The People You’ll Meet Within!

by Larry Larson

When I decide not to have a second piece of pie, and suddenly grab the knife and cut the second piece, what made me do it? Straightforward answer: a part of me wanted more pie and that part took charge and got more. Something within me went against my decision to abstain. It is as if I were “possessed” by a renegade part of myself. The comedian Flip Wilson was famous for his TV line “The Devil made me do it”. If I don’t blame the Devil, I am left with something within myself.

The One and The Many – an ancient philosophical conundrum. Souls can be troubled by conflicting ideas, desires, motivations. Is it more useful to view the psyche as a single center of action beset by contrary influences, or as a family of actors operating with a variety of motives? The practice known as Internal Family Systems Therapy (IFS) finds abundant experiential evidence that we are both One and Many. We are One – the psyche has a central core, but we are also Many – this core is often covered over by a variety of other actors. These other Parts have a variety of conflicting hopes and fears. Their views of themselves and of the world can also be in conflict. Therapy can assist this core Self to bring compassionate order to an otherwise chaotic and self-destructive internal system. Thus emerges a harmony of the One and the Many.

If we treat our various tendencies, emotions and cherished beliefs as “real people within”, then we are able to develop friendly relations with these personalities, and they will emerge to speak with us and explain their roles in our systems. Clients are comfortable referring to these personalities as Parts of themselves. Parts have issues and agendas, judgments and fears. The therapist gets acquainted with these Parts by asking each about its issues and its role within the internal system.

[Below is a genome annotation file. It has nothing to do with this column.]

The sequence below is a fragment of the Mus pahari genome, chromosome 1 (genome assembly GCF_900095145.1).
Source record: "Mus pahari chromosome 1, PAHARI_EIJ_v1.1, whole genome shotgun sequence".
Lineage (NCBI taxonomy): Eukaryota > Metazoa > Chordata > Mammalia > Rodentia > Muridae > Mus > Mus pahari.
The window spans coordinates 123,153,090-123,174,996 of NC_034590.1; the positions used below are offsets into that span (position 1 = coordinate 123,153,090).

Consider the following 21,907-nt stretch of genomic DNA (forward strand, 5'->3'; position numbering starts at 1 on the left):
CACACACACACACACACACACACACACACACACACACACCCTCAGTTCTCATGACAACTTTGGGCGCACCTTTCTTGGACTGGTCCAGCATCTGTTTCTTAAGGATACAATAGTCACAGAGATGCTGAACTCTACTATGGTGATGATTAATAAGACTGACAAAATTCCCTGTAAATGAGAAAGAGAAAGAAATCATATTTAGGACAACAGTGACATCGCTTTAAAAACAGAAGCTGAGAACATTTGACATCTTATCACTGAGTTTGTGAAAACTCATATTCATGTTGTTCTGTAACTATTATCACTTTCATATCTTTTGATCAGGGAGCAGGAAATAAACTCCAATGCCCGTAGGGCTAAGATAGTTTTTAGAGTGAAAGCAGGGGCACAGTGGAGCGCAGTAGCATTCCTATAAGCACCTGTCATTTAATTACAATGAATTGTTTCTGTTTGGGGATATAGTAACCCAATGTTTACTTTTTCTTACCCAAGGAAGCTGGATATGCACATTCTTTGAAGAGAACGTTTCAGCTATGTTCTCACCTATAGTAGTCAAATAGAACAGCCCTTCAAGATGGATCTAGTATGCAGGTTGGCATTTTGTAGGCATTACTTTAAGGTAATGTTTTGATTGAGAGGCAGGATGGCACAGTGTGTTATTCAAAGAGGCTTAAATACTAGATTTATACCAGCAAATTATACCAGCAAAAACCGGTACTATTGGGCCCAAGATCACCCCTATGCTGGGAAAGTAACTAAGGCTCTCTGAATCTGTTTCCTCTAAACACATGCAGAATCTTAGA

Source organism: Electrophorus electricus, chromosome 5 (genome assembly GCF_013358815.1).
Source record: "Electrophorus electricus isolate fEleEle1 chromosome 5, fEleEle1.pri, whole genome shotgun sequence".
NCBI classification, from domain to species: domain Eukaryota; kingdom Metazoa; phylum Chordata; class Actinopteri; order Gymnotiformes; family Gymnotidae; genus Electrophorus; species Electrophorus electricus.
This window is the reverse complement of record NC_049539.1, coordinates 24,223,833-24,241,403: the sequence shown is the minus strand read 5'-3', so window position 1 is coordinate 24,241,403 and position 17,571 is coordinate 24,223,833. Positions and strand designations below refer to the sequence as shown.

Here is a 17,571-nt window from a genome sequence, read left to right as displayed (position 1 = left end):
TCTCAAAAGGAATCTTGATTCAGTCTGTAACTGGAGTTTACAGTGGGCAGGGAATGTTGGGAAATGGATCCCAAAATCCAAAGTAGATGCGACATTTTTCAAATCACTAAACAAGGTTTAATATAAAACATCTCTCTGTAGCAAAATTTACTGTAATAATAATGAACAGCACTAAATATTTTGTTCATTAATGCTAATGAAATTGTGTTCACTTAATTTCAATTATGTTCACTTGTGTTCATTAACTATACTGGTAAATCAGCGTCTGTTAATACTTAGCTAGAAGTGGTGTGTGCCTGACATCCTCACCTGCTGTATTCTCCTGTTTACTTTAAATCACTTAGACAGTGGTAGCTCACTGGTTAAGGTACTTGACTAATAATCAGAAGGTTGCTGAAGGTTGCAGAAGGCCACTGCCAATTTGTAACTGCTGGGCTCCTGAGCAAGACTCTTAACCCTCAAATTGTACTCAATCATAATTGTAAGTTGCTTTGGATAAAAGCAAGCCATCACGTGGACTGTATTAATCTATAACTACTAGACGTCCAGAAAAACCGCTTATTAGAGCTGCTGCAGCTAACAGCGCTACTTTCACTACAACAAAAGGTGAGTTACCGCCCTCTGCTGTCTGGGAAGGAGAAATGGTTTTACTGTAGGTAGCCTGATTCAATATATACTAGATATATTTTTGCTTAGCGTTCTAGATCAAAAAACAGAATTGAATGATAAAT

A profound experience arises when no further Part steps forward and the Self emerges as the rightful center of consciousness. The therapist asks about the agenda and fears of this Part only to find no agenda, no fears—only compassion, caring and connection. The client intuitively knows that this is not just another Part; this is something different: “This is my Self.'” The Self is our central core, a shining light of spirituality within each of us.

When in Self and thus beyond fear, the client is capably able of easing the polarities and burdens carried by the Parts. This highlights the attractiveness of IFS: the client is directly engaged in facilitating the process of therapy.

IFS recognizes two types of internal family member, the Exiles, those who are in pain, and the Protectors who defend against this pain. The Exiles are our inner children who lived through trauma that could not be processed and digested at the time. The price was a frozen knot in the psyche carrying immense pain and constituting serious unfinished business. Since the pain was too great, the Protectors arose to hide this pain from awareness.

A ready example in such a system in action would be an individual with an Exile carrying fear of abandonment. When this Exile becomes triggered, a Protector might leap into action and the individual will pour himself a stiff drink.

Defense against pain. Freud built his system around this dynamic, so it is hardly revolutionary. Parts operating on their own is an approach pioneered by Jung. But both defense and parts are re-evisioned in IFS, with its open invitation to find a variety of parts never envisioned by Jung operating a variety of defenses never seen by Freud. At the heart of IFS is this new twist: we learn to relate to defense and pain as if each element were an individual agent/actor/person. A lump in the throat, tightness in the jaw, anxiety in the solar plexus, a wave of sadness, a burst of anger or bout of depression – each of these can be an opening onto a family member in need of a voice. Each of these parts has its own internal life, with its own views of itself, the other parts, the whole person, and the world in which the person lives. Try this for yourself: in your meditation, when some typical distraction arises, rather than watch it float across your mental sky, engage it in a dialog. Ask it what it is up to, what it might want. You might be surprised at the results.